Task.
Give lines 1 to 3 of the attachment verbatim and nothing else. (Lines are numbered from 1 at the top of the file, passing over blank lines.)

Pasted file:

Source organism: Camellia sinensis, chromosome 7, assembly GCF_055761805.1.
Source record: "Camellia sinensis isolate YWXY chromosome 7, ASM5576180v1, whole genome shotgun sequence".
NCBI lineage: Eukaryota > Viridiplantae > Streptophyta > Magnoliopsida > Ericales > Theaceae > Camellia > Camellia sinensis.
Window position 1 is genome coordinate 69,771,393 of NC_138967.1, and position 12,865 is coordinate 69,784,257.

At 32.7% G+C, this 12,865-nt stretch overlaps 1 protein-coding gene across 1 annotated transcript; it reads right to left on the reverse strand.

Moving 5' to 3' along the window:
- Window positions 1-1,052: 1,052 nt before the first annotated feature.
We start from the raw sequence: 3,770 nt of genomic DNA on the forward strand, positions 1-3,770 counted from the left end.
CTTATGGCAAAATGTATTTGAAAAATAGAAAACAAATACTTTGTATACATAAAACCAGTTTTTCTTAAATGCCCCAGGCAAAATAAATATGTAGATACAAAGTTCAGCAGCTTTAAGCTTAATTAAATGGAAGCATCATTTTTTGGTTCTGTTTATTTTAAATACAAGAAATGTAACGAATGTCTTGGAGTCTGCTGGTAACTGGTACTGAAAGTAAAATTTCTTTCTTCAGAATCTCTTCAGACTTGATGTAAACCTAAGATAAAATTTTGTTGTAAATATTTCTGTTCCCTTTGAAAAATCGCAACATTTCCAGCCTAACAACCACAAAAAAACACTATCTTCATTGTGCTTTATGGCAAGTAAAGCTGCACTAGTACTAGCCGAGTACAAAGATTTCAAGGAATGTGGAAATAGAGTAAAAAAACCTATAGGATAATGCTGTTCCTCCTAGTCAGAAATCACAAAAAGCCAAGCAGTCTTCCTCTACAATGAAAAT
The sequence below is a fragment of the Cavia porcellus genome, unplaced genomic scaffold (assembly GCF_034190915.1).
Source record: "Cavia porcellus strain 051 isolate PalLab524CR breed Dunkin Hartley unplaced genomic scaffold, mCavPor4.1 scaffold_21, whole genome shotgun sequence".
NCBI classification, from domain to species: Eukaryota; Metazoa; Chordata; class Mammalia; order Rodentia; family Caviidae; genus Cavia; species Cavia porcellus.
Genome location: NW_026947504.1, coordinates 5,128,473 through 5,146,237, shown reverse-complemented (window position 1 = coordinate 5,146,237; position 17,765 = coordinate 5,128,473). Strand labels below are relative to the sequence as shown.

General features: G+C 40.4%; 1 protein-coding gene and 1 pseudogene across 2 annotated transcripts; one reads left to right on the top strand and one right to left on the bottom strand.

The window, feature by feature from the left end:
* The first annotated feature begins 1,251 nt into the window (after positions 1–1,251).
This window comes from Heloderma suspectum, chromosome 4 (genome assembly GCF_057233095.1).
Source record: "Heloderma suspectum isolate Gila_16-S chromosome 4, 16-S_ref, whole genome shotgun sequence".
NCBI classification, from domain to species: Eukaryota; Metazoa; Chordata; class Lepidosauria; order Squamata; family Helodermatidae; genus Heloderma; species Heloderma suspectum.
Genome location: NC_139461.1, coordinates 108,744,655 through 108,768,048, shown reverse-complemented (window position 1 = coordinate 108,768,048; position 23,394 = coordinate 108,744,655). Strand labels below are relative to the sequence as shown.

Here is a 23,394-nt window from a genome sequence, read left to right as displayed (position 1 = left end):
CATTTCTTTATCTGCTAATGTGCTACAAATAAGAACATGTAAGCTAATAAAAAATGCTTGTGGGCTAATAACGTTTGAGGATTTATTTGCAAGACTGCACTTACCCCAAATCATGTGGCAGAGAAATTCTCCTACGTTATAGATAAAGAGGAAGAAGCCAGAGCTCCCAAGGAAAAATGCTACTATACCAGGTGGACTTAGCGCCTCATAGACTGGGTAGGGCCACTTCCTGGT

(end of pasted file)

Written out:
Source organism: Camellia sinensis, chromosome 7, assembly GCF_055761805.1.
Source record: "Camellia sinensis isolate YWXY chromosome 7, ASM5576180v1, whole genome shotgun sequence".
NCBI lineage: Eukaryota > Viridiplantae > Streptophyta > Magnoliopsida > Ericales > Theaceae > Camellia > Camellia sinensis.